The Queen of Soul passed at the age of 76 in her Detroit home on Aug. 16. The singer, who suffered from pancreatic cancer had faced grave medical complications in the years prior to her death.
"I was after her for a number of years to do a trust," Franklin's attorney, Don Wilson, told the Detroit Free Press. "It would have expedited things and kept them out of probate and kept things private."
Under Michigan law, when an unmarried person dies intestate, his or her assets are divided equally among their children. Though her four sons– Clarence, Edward, Ted, and Kecalf– have filed a document listing themselves as interested parties in her estate, Franklin's niece, Sabrina Owens, asked the court to be appointed as the representative for her estate.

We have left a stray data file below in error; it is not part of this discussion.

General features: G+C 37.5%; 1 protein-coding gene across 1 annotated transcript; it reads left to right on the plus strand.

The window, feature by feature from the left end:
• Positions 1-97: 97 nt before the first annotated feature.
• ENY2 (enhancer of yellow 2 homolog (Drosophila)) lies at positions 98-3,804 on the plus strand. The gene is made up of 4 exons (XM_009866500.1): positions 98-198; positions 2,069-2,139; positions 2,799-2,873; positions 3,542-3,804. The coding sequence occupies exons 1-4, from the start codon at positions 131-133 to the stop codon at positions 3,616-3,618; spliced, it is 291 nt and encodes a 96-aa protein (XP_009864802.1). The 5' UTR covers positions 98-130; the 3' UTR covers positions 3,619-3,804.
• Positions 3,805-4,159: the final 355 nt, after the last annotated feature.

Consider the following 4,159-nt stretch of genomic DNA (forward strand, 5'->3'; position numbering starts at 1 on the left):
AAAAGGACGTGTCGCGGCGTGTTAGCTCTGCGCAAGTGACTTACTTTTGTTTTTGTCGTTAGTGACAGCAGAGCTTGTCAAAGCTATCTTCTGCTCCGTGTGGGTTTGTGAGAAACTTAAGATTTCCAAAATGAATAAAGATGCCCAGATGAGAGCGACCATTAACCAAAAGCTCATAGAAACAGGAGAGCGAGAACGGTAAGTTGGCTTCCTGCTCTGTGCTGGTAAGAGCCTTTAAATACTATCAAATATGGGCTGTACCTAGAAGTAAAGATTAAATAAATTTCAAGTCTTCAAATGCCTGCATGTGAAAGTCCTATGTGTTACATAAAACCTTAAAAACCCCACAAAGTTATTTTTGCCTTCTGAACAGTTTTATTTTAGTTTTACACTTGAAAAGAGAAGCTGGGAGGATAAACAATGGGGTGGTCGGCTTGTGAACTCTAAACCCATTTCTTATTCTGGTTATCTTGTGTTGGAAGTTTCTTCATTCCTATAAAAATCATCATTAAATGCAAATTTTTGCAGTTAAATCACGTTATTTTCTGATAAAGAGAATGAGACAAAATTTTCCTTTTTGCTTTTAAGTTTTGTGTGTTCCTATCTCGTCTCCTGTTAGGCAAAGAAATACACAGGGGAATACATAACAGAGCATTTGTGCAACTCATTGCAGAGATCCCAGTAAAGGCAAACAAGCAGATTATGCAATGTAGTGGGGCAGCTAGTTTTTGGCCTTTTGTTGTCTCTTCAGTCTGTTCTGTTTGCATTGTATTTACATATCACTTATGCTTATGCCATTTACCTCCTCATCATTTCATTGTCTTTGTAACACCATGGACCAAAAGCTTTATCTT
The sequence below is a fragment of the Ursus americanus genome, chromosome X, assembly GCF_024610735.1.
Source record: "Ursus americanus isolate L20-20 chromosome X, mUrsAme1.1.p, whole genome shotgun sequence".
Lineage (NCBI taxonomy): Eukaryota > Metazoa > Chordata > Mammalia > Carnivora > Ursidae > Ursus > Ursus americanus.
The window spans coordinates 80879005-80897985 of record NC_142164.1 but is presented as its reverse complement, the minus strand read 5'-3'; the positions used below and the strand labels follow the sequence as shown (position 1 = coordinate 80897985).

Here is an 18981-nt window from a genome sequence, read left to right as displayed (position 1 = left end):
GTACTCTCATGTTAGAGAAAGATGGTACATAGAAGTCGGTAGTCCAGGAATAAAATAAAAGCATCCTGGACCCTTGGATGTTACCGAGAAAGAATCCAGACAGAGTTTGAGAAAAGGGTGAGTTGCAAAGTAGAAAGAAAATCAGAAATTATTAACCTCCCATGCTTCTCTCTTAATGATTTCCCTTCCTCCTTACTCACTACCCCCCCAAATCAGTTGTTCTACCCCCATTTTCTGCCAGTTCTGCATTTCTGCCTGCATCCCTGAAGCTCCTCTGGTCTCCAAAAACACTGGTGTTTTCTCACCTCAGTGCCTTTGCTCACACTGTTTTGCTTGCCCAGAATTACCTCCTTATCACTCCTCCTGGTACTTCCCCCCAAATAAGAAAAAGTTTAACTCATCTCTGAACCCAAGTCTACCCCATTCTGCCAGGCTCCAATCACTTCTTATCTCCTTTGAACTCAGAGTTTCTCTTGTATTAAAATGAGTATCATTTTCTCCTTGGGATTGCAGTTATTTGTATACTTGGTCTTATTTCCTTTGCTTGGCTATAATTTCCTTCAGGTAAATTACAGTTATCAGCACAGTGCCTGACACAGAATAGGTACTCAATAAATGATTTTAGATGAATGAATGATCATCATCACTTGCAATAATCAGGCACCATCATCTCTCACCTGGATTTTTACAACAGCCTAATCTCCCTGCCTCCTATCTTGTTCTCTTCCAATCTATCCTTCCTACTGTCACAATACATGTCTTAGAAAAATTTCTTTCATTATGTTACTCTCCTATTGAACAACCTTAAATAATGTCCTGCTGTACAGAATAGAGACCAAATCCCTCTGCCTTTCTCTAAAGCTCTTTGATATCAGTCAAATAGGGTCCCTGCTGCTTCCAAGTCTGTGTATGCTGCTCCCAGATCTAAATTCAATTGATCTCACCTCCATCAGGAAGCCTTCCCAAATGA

As Franklin's attorney in copyright matters, song publishing and record deals, Wilson assures that he will be consulted regarding her holdings for estate planning purposes. Still, the lack of a will means that her finances will become a public matter in Oakland County Probate Court.
"I just hope (her estate) doesn't end up getting so hotly contested," Wilson said. "Any time they don't leave a trust or will, there always ends up being a fight."
Aretha Franklin has a reported net worth of $80 million.